The Most Underused Exercise

When it comes to strength and conditioning, we all know upper body strength is important. However, when we think of training the upper body typically exercises like bench press, military press, and biceps curl come to mind. However, one of the most underused exercises in strength and conditioning is actually one of the most beneficial exercises for you. Meet the chin-up.

Chin-ups involve the sternal portion of the pectoralis major, latissimus dorsi, teres major, posterior deltoid, rhomboids, trapezius, and elbow flexors. For those who haven’t had a anatomy course, that is pretty much your whole upper-body! Working all these muscles with one simple exercise makes it one of the most beneficial exercises when trying to develop upper body strength. It is typically used in athletic testing as and upper body tester, as the bench press is not accurate, nor safe for young athletes.

The average male can do 1 chin-up. The average female can do 0 chin-ups. What does that mean? We need to do more chin-ups. I am not saying that they need to be done everyday, but they for sure needed to be added to your periodized program if they are not already.

Here is an example of a week long routine for one of my baseball players.

Monday: Upper body Lift
Tuesday: Lower body Lift
Wednesday: Speed and Agility work
Thursday: Upper body Lift
Friday: Lower body lift
Saturday: Aerobic Conditioning
Sunday: Off

He completes chin-ups on Monday as part of his upper body lift. Currently he is in a hypertrophy phase for his program so he is doing 4 sets of 8-10 reps. However, as he gets closer to the preseason, we will transition to power. As a result, the reps will drop to 3-5, but we will add weight to make it challenging.

The bottom line is, everybody can benefit from chin-ups. Of course if you have elbow or any upperbody musculoskeletal injuries you should get clearance first, but the average young athlete or adult should have no problem putting them in your program.

As far as technique goes, that is the benefit of the exercise, the technique is simple. Start from a dead hang with a supinated grip on the bar and pull your body up until your chin reaches or goes over the bar. Than slowly lower yourself ALL the way down to the dead hang, and repeat. Like I said, depending on your goals and where you are in your program will determine how much volume (setsxreps) you will do. For those who struggle to complete the chin-up you may tie a band atop the chin-up bar and place your knee in the band. This will give you a little extra boost up. Eventually you can switch to a thinner band, and ultimately eliminate the band.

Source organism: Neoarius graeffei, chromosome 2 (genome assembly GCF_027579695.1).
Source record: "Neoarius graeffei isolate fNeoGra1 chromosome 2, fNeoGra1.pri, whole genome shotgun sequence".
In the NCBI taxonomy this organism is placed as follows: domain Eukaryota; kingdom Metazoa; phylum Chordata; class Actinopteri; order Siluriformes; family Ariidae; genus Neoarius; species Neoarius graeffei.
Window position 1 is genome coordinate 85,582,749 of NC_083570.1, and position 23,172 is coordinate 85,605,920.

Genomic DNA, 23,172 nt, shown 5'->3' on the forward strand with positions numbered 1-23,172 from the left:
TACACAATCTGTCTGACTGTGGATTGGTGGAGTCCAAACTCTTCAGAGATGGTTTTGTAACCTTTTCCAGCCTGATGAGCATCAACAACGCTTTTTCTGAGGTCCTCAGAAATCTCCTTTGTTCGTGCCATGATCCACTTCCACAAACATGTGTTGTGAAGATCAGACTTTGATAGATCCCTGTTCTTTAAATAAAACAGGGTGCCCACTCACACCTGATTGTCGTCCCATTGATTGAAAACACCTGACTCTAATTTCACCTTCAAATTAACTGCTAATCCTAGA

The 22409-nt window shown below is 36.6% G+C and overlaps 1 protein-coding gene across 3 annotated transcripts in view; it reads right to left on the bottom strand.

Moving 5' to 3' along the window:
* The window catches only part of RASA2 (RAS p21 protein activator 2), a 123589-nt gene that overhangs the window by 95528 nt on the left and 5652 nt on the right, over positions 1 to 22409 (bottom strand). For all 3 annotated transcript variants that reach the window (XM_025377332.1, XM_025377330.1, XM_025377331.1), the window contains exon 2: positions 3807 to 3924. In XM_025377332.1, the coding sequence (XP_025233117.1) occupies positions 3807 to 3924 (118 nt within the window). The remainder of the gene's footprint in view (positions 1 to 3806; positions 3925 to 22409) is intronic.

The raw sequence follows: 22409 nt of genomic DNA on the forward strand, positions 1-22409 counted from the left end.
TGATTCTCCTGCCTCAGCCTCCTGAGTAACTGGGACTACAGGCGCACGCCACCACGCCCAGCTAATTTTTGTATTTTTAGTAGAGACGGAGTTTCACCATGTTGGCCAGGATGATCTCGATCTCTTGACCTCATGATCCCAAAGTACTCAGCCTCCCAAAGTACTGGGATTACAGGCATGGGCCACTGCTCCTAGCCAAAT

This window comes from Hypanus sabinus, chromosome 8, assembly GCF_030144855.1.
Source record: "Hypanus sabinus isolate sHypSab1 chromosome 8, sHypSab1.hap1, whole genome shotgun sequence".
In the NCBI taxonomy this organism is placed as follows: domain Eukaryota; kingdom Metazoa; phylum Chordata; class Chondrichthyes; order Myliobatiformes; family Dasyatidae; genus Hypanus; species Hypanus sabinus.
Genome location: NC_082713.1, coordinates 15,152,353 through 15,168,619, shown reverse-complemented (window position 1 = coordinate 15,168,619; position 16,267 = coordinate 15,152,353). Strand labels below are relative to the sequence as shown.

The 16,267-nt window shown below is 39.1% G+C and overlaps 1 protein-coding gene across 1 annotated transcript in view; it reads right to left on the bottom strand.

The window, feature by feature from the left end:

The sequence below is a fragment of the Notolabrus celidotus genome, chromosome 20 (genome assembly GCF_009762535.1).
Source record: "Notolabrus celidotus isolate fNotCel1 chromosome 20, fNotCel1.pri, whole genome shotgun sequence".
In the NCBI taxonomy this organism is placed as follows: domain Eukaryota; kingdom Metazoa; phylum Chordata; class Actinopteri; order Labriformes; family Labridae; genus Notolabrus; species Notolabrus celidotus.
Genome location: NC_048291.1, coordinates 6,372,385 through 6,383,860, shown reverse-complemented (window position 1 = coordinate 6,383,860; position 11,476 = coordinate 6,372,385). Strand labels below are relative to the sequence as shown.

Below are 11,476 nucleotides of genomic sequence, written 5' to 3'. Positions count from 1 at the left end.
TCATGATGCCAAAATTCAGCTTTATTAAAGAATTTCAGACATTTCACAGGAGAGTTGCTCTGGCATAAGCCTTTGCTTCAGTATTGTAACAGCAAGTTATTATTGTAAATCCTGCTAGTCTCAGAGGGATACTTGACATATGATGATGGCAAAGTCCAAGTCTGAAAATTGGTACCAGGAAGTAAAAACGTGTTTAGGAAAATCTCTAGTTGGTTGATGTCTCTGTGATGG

So, lets work on raising those averages posted above and start doing some more chin-ups!

Spurling Training Systems brand new state of the art sports and fitness center is coming along great. We are scheduled to open January 2, 2012. Please support us by checking out our website and subscribing to our Facebook page.

As always, any questions or comments please don’t hesitate to ask.


Doug Spurling, CSCS, NSCA-CPT
Spurling Training Systems, LLC
1 Colonel Gelardi Drive #105
Kennebunk, ME 04043


About Spurling Training Systems

At Spurling Training Systems, our focus is on providing a superior athletic conditioning experience. The combination of expert training, time spent understanding your specific goals and customized program development is what makes Spurling Training Systems a unique and effective training experience for athletes of all ages, levels and abilities. Doug is the founder and owner of Spurling Training Systems. He graduated from University of New England with a Bachelor of Science in Applied Exercise Science. He has several years of experience as both a personal trainer for general fitness and a strength and conditioning coach for athletes. His certifications from the National Strength and Conditioning Association (NSCA) include Certified Strength and Conditioning Specialist (CSCS) and Certified Personal Trainer (CPT).
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